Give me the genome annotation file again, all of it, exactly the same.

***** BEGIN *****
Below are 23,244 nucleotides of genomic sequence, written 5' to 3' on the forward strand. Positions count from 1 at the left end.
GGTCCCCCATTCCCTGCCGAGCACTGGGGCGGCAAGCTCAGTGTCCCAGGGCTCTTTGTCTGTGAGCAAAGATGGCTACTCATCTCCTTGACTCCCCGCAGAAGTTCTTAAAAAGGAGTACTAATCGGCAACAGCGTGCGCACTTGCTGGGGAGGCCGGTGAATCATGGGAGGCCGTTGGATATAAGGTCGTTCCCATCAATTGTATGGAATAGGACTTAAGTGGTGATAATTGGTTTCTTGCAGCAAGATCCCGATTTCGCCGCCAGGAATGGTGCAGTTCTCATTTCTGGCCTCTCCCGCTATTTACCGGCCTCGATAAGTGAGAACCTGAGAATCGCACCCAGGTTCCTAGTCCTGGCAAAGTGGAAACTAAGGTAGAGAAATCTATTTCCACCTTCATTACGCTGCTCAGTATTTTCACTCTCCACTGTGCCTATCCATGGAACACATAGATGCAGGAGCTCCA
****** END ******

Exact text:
Below are 23,244 nucleotides of genomic sequence, written 5' to 3' on the forward strand. Positions count from 1 at the left end.
GGTCCCCCATTCCCTGCCGAGCACTGGGGCGGCAAGCTCAGTGTCCCAGGGCTCTTTGTCTGTGAGCAAAGATGGCTACTCATCTCCTTGACTCCCCGCAGAAGTTCTTAAAAAGGAGTACTAATCGGCAACAGCGTGCGCACTTGCTGGGGAGGCCGGTGAATCATGGGAGGCCGTTGGATATAAGGTCGTTCCCATCAATTGTATGGAATAGGACTTAAGTGGTGATAATTGGTTTCTTGCAGCAAGATCCCGATTTCGCCGCCAGGAATGGTGCAGTTCTCATTTCTGGCCTCTCCCGCTATTTACCGGCCTCGATAAGTGAGAACCTGAGAATCGCACCCAGGTTCCTAGTCCTGGCAAAGTGGAAACTAAGGTAGAGAAATCTATTTCCACCTTCATTACGCTGCTCAGTATTTTCACTCTCCACTGTGCCTATCCATGGAACACATAGATGCAGGAGCTCCA